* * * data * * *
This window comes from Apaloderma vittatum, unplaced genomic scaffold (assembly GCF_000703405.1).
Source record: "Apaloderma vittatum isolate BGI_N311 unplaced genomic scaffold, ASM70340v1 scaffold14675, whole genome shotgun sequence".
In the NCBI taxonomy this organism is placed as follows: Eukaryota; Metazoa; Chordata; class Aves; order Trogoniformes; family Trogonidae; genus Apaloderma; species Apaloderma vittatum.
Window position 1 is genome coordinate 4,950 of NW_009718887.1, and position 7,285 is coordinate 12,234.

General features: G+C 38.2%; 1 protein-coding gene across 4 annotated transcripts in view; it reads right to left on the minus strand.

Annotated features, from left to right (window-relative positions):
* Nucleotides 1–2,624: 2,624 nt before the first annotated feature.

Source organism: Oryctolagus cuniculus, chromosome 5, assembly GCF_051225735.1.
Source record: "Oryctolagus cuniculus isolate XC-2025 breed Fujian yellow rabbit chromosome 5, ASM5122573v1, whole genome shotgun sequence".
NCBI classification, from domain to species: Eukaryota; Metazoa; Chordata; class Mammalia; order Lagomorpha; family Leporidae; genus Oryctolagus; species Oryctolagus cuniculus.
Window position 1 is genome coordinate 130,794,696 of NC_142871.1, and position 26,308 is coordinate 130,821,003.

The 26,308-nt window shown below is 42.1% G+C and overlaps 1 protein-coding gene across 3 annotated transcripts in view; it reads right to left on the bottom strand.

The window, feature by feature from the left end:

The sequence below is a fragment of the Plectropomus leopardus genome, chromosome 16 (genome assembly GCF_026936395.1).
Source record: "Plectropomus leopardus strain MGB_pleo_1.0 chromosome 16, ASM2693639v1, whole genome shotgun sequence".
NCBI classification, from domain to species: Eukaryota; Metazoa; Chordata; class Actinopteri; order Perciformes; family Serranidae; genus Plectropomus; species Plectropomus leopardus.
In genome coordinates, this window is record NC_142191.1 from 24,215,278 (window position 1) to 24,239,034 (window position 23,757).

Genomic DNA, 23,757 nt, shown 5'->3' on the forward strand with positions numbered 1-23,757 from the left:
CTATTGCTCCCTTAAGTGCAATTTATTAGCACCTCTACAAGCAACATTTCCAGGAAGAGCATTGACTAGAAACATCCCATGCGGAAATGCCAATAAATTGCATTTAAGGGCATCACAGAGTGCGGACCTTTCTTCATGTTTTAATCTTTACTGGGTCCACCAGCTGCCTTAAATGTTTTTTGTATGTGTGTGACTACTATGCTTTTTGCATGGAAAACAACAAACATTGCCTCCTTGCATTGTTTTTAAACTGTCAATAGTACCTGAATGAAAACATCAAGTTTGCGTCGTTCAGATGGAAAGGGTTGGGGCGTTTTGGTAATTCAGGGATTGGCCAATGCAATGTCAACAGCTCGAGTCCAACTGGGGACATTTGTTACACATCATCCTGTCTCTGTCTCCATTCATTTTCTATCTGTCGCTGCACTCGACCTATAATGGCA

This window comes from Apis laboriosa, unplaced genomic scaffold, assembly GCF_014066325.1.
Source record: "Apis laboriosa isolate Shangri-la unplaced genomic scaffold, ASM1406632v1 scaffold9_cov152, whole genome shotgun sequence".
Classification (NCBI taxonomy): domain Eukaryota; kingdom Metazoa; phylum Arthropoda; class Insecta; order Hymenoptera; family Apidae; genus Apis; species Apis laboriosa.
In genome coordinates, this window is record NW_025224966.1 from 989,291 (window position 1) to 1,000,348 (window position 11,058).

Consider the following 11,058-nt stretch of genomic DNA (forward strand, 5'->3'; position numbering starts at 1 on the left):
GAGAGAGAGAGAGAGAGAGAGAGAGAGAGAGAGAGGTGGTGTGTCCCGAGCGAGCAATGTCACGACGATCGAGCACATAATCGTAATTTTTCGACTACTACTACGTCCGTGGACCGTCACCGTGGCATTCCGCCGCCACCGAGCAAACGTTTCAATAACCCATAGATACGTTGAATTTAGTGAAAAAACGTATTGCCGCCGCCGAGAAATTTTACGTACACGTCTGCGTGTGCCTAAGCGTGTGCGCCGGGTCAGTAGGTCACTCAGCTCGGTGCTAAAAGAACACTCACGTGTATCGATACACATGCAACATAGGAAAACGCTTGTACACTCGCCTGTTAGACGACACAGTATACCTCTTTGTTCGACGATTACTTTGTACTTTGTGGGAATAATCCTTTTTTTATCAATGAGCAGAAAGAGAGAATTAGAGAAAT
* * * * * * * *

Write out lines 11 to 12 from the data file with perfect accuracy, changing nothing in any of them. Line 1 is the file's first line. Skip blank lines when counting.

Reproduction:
Window position 1 is genome coordinate 130,794,696 of NC_142871.1, and position 26,308 is coordinate 130,821,003.

The 26,308-nt window shown below is 42.1% G+C and overlaps 1 protein-coding gene across 3 annotated transcripts in view; it reads right to left on the bottom strand.